Kpler OIL (Saudi Arabia and Iraq exports)

Originally Released on 21 July 2017

Saudi Arabia and Iraq exports

Saudi Arabia is likely to reduce exports in July compared to June 2017. Kpler data currently indicates that Saudi exports could end July between 6,421 kbd and 7,100 kbd. While the variance of this range is quite wide, it still serves as an indication that exports might not increase compared to June assuming the higher end of the range and below May levels assuming the lower end of the range. The month of May saw the lowest export total since December 2015, according to Kpler data.

Saudi Arabia is particularly concerned regarding U.S. imports, due to the visibility of crude movements into the nation. U.S. imports of Saudi crude hit a 7-year historical low on a weekly-basis, according to EIA data. Kpler data shows a steep reduction of U.S. imports year-over-year and compared to an average of the last 3 years.

Furthermore, Saudi cuts to the United States will continue and possibly deepen further. Kpler data reveals that on July 20th, there are 15 VLCCs and 3 Suezmax vessels in transit to the U.S.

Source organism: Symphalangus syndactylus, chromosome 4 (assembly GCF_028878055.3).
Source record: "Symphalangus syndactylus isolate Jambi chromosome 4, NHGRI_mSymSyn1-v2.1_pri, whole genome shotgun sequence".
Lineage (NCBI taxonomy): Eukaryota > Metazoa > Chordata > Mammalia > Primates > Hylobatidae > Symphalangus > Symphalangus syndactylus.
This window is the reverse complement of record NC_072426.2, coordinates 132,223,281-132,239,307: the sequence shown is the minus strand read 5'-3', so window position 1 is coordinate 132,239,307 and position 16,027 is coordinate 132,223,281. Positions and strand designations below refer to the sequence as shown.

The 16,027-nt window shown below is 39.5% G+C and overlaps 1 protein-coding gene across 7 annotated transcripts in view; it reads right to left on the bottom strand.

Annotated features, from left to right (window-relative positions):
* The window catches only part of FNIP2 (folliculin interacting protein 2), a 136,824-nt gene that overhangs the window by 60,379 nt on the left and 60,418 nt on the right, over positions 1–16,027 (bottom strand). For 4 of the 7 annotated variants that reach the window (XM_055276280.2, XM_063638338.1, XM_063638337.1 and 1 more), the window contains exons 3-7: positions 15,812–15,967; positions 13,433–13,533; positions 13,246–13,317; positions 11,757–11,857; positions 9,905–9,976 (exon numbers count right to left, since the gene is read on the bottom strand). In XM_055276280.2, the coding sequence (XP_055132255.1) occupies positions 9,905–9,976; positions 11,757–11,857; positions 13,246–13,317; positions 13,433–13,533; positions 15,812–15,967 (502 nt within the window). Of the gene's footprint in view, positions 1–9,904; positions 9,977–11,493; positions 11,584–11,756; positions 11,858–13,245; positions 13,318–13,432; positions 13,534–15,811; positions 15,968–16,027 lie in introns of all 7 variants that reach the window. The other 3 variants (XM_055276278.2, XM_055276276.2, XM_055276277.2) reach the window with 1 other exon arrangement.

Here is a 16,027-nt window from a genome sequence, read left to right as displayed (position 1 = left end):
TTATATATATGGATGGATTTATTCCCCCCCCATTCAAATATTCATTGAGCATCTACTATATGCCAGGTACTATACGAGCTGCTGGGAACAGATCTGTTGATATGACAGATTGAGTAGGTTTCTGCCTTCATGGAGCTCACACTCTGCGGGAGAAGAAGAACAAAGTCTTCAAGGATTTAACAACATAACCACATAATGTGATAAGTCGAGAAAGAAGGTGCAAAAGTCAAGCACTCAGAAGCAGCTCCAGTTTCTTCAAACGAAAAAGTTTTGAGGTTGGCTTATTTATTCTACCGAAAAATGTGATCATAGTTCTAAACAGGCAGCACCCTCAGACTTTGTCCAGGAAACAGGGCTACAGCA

Saudi crude in transit to United States – July 20th

However, the Saudi strategy has been partially offset by increasing U.S. imports from Iraq which grew by 113 kbd (26%) in June 2017 compared to the same month a year earlier and will increase by 335 kbd (85%) year on year in July 2017, according to our predictive model. With that being said, the number of shipments headed from Iraq to the United States has significantly decreased over the last few weeks, as shown in the Kpler screenshot below. It is possible that Iraq could join the Saudi strategy to accelerate the rebalancing scenario.

Iraq crude in transit to United States – July 20th
Ecuador officially breaks the OPEC production agreement

On Tuesday, July 18th, Ecuador officially announced its intent to break the OPEC production agreement. While Ecuador only represented approximately 1.4% of the total OPEC production cut, it could serve as dangerous precedent for larger nations to break from the agreement. The Ecuadorian government cited fiscal constraints as a reason for the need to increase production. Kpler data reveals consistent monthly increases in Ecuadorian exports from 382 kbd in March to 435 kbd in June – a near 11% increase. These elevated production levels have not been seen since last June 2016.

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